Highlights: 4 ways to work in Canada without LMIA
- Canada offers 4 ways to work temporarily in the country without obtaining a Labor Market Impact Assessment (LMIA).
- Canada’s International Mobility Program (IMP) allows four different streams that permit foreign nationals to work temporarily.
- Competitiveness & public policy stream, significant benefit, Reciprocal employment, and Charitable & Religious workers streams are the four ways for a work permit.
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Migrate to Canada for work without LMIA
Canada to address the shortages in the workforce, has been easing immigration policies and introducing various economic pathways, and exempting a few tests for some of the pathways.
A foreign national who is looking for work in Canada temporarily can get a work permit without requiring to obtain an LMIA.
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What is an LMIA?
An LMIA is a labor market test that the government of Canada requires when an employer is searching for a foreign national to hire due to labor shortages. Canada permits foreign nationals to work temporarily without LMIA for many cultural, economic, and social policy reasons.
The main pathway that provides the four streams that allow foreign nationals to work temporarily is International Mobility Program (IMP). The four streams are explained below in detail.
Stream 1: Competitiveness and public policy Stream
The main purpose of this stream is to provide work permits for foreign nationals, in case they are performing duties and have limited access to the Canadian labor market which is necessary from point of public policy that tries and continues to maintain the competition between academic institutions in Canada and/or economy.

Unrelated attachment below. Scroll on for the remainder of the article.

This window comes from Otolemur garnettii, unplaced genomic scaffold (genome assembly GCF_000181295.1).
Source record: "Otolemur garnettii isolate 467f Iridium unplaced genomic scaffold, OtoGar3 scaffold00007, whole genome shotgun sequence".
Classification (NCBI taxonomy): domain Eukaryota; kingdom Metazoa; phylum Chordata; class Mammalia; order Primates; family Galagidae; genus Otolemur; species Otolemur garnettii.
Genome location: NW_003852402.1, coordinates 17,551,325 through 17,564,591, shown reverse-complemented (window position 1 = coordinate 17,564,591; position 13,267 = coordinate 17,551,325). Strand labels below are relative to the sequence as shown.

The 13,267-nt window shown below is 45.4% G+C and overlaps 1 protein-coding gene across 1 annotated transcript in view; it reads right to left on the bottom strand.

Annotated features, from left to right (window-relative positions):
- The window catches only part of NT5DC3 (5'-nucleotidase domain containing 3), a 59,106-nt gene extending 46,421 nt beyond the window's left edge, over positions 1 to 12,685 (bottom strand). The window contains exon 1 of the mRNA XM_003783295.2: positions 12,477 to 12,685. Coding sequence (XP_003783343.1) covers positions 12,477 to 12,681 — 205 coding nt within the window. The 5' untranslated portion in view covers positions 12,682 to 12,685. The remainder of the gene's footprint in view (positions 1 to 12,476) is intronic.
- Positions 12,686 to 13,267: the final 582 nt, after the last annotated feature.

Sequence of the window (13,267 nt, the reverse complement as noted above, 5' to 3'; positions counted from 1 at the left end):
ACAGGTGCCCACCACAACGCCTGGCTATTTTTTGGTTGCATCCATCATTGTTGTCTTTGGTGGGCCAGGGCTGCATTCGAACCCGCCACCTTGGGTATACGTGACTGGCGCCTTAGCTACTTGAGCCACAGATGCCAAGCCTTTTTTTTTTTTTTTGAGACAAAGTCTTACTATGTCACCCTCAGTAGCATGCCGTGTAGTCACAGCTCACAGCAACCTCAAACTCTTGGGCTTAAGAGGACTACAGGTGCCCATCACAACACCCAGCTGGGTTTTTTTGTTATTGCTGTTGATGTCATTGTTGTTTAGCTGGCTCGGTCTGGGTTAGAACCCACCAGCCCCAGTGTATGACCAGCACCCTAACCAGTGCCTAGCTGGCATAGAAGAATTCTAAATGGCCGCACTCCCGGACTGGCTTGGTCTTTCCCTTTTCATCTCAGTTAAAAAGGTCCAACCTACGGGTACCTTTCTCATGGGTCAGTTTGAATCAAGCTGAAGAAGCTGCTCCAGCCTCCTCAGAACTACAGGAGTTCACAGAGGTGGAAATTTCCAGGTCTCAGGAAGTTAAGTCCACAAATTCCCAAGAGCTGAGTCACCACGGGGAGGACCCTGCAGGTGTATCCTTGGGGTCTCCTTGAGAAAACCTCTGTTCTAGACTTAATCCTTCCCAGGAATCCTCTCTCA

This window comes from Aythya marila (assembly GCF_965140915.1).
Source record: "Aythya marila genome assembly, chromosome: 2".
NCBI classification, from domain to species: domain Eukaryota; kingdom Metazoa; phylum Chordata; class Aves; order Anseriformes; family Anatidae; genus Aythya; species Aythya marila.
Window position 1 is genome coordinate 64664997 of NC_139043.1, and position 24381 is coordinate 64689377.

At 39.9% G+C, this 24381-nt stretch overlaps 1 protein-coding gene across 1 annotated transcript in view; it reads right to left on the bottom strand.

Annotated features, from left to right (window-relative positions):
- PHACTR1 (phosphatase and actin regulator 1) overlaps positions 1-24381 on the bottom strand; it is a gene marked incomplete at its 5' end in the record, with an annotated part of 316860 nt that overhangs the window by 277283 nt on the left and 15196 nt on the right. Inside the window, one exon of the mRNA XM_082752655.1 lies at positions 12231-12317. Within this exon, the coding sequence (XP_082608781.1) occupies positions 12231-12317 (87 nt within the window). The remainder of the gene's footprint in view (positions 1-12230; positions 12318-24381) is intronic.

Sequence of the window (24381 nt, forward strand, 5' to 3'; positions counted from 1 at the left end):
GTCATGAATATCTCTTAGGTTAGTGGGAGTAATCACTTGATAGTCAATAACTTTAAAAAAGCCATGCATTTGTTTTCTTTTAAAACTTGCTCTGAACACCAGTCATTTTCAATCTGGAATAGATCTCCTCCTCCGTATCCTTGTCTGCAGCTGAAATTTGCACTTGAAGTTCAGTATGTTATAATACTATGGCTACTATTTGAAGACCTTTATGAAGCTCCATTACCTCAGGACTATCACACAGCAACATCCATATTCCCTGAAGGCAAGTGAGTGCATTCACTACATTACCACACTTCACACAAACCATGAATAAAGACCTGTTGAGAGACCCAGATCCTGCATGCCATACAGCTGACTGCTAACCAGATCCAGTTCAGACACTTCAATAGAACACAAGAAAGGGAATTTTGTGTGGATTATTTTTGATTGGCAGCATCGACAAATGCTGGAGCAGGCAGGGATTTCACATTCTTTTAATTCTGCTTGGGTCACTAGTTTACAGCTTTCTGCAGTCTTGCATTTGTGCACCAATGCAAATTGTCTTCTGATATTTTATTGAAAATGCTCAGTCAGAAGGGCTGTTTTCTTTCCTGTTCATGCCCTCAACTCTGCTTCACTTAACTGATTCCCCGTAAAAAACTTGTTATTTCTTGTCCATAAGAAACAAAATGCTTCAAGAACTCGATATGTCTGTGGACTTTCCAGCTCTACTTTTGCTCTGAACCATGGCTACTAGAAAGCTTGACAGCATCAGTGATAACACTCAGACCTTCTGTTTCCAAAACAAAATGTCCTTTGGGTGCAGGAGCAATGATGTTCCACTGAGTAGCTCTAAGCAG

One of the most notable non-LMIA programs in the entire work permit area in this stream. The program is called the PGWP (Post-Graduation Work Permit) program.
The PGWP program in the Canadian interests category provides foreign students who graduated from a study program from any CDLI (Canadian designated learning institution). By having an open permit for work for around 3 years to work under a Canadian employer of their option without having an existing job offer during the time of application.
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No LMIA required for Canadian Significant Benefit Work Permit
This program allows foreign nationals permits for 3 years, the original length of the permit depends on the duration of the education program with which the applicant is graduated.
Under this program, Canada provides most of its non-LMIA work permits per annum
This program includes the competitiveness & public policy stream that gives open work permits to the common-law partners and spouses of the students (full-time) and the foreign nationals who have come to work as skilled workers in Canada.